He picked us up at the airport. We had arrived in Dallas for volunteer duty, ready to travel all week with our son’s drum and bugle corps – Mesquite to Little Rock, Birmingham to Atlanta. Ten minutes out of the Dallas airport our long-haired chauffeur, driving the heavy-duty pickup asked us that dreaded question: “So, what do the two of you do for a living?”
Here we go.
After hearing that we serve a church as co-pastors, there was a little pause in his breathing. You learn to detect that response after a lot of years of answering the preacher question. Then he said with confident candor, “Well, I’m gay. I was raised in a Pentecostal home. My parents and my church have rejected me.”
There you have it.
And then there was that other response we are also learning to recognize, when we tell someone about our thoughts on God, about our understanding of ministry, about our church. It’s something like shock and awe but without all the noise of war. It’s so deafening that you can almost hear the silent confusion: “You mean, there’s a church… like that?”
“Less and less, it seems, are we able to combat the noise of evangelical hypocrisy, the alienating judgment of fundamentalism.”
More and more, people have no idea. Less and less, it seems, are we able to combat the noise of evangelical hypocrisy, the alienating judgment of fundamentalism. The doors, for too many, just keep slamming shut. People keep walking away.
Then someone like our new friend finds us (it’s almost a miracle). They show up and realize there are churches whose windows are wide open. And that maybe that’s how churches are supposed to be.
Our new friend, a drum corps veteran who was working for next to nothing this summer because he has a degree in electrical engineering but a heart for kids and music, told me later in the week that in our first conversation he just decided, on the spot, to be honest. For our part, by virtue of our church’s reputation and our personal convictions, we’re so quickly labeled these days there’s really nothing else for us to be other than honest. I wouldn’t have it any other way – but I daresay we are the first Baptist ministers he has ever been able to call friends.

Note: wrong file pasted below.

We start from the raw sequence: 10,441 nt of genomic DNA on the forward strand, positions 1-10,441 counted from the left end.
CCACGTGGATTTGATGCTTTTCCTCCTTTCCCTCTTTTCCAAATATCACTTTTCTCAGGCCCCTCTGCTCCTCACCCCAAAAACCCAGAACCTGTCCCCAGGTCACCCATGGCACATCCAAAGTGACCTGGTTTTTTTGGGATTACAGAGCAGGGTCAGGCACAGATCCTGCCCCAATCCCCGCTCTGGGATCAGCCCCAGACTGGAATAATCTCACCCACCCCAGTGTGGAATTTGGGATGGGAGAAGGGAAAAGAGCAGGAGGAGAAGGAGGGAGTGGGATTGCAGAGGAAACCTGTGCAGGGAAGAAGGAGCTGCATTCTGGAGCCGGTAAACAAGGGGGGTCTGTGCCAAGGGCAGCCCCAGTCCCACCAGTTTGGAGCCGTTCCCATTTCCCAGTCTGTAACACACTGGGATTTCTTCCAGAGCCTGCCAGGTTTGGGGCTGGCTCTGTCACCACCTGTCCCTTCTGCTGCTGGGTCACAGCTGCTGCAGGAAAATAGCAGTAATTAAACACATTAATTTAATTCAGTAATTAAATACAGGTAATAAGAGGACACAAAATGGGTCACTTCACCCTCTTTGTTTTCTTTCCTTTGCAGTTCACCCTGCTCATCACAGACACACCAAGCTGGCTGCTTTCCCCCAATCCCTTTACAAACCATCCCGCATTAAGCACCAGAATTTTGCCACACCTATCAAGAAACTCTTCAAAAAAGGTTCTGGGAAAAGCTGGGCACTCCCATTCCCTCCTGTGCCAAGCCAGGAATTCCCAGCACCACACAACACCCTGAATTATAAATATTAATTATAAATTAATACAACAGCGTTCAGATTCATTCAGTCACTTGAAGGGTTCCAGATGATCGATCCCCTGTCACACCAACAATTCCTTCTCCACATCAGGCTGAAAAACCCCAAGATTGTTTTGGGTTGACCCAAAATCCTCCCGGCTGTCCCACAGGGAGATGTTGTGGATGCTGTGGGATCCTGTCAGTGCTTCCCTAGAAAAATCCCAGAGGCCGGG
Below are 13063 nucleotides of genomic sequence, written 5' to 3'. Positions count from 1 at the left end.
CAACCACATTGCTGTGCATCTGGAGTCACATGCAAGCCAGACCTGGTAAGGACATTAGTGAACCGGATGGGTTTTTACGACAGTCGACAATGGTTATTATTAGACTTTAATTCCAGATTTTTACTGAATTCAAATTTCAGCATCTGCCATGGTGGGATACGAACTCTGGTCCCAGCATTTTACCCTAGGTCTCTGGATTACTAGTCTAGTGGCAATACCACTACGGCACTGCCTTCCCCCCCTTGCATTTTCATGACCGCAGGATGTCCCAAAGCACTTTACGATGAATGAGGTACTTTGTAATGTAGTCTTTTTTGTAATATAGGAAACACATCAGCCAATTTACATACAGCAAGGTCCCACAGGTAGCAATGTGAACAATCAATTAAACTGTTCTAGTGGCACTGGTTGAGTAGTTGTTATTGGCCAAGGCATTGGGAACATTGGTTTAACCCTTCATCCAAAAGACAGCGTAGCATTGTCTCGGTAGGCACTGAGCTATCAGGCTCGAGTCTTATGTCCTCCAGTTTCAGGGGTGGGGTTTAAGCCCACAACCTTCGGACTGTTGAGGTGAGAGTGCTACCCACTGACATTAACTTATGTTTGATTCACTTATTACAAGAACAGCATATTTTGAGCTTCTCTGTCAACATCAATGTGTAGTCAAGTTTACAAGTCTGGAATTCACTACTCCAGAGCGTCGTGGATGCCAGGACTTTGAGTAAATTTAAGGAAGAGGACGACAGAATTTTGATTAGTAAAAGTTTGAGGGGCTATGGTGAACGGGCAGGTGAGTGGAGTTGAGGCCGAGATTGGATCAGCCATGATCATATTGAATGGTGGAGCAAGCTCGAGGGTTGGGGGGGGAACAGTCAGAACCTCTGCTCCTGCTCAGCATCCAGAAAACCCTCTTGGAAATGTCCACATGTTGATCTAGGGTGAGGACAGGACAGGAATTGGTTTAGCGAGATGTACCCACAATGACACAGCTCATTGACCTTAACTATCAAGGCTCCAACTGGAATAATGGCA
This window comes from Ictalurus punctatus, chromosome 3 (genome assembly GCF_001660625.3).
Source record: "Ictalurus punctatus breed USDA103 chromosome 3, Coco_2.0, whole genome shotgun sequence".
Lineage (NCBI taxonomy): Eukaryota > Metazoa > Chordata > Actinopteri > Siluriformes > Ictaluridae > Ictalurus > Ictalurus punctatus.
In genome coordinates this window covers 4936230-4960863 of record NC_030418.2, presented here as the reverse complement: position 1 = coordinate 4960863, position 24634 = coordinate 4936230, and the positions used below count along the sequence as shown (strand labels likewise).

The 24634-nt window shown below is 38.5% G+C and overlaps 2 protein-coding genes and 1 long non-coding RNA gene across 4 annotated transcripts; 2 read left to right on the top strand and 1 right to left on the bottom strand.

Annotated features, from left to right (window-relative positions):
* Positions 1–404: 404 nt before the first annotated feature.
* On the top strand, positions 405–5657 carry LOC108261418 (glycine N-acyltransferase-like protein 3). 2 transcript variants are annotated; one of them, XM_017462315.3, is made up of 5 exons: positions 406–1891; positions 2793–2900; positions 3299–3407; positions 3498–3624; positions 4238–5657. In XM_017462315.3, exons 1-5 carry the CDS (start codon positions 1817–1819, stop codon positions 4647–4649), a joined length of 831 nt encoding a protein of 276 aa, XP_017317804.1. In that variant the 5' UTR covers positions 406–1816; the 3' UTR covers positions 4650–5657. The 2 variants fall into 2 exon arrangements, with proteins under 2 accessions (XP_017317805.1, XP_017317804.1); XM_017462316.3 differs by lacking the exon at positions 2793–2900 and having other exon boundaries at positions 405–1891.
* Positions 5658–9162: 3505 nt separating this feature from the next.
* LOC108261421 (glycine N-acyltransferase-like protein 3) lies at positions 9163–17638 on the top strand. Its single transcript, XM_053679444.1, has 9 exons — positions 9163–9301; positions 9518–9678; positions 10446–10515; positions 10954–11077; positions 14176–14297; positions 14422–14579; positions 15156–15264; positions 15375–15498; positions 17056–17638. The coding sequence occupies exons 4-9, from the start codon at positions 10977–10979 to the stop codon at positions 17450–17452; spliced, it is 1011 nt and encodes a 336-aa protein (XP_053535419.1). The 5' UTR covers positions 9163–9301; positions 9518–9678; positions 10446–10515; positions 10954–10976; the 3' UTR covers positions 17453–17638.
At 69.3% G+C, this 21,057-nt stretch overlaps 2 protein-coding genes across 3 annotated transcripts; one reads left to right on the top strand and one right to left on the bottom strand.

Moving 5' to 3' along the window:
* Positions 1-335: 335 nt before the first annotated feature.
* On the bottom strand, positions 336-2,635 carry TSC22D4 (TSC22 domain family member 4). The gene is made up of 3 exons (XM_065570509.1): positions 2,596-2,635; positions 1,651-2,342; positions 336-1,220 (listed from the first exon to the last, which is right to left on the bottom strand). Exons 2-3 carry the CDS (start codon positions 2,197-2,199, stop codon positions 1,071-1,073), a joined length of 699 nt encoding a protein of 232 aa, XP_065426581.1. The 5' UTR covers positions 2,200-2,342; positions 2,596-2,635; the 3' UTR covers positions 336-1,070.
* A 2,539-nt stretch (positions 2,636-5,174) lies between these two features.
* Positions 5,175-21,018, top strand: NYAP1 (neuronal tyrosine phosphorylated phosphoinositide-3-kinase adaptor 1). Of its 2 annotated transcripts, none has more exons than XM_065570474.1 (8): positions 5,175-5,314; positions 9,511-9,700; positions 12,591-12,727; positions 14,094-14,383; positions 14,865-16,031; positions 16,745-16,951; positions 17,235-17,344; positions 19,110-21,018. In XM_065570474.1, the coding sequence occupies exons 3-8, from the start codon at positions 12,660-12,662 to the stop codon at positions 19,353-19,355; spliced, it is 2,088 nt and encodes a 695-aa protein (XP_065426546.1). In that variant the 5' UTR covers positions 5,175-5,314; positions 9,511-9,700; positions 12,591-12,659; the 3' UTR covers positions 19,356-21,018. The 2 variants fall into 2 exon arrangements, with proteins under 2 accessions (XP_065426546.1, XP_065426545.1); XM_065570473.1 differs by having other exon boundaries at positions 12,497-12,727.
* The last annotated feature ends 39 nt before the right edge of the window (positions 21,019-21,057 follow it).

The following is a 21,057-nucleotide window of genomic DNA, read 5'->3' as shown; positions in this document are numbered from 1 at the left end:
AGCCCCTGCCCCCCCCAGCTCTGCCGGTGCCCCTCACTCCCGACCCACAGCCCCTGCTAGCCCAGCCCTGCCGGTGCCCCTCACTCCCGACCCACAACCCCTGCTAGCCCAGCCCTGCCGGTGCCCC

For a week, during every break, he had questions. About scripture and how it had been used, mostly against him; questions about church and culture, sin and judgment, heaven and hell, grace and goodness; questions about a God he already knew – and how we had managed to find the same God, too (even though we’ve spent all our lives in the Church).
Then he said something that will stay with me for a long, sad time. He said that in the course of his lifetime he had had to learn to look for signs – a defense mechanism for his emotional and spiritual safety. Finding a sign would protect him, shield him from more abuse. Particularly helpful was when the sign was blatantly obvious, like when someone showed up wearing a necklace outside their clothing, and hanging from the necklace was a cross.
“Sometimes after coming back again and again . . . they just walk away, leaving the Church because of the Church.”
When he saw a cross, the sign of the Christian Church, he knew to keep his distance.
As one who is still committed to the cross as a sign of commitment and conviction and self-giving love, I know my friend has gotten the wrong message. But for a lot of folks these days, that cross on your necklace might as well be a neon billboard declaring that the sermon being preached to everyone you meet is saying, “We don’t want people like you in the Church.” Yes, we might as well be saying it in neon. For far too many people, the message is that obvious.
And it’s not just the gay people. It’s many of the straight people who also grew up inside the Church, and some of the really smart and very thoughtful people, and a lot of the people who in one way or another don’t fit all the tidy rules about being “good” little boys and girls.
The truth is that all of those people, if you get to the heart of the matter, are just like you and me, but through some experience – or experiences – they’ve been wounded. All the preaching and teaching about a God who is just too small for our amazing and beautiful and wonderfully diverse world will do that to people. Finally, sometimes after coming back again and again, like a little, bruised puppy, returning with the cheery optimism that the next time will be different, they just walk away, leaving the Church because of the Church.
I understand walking away. I really do.
I just hope enough of them find that “miracle” – a church with open windows – and I hope they find it before it’s too late. The clock is ticking, and it’s not the people outside the Church who are in danger of becoming obsolete.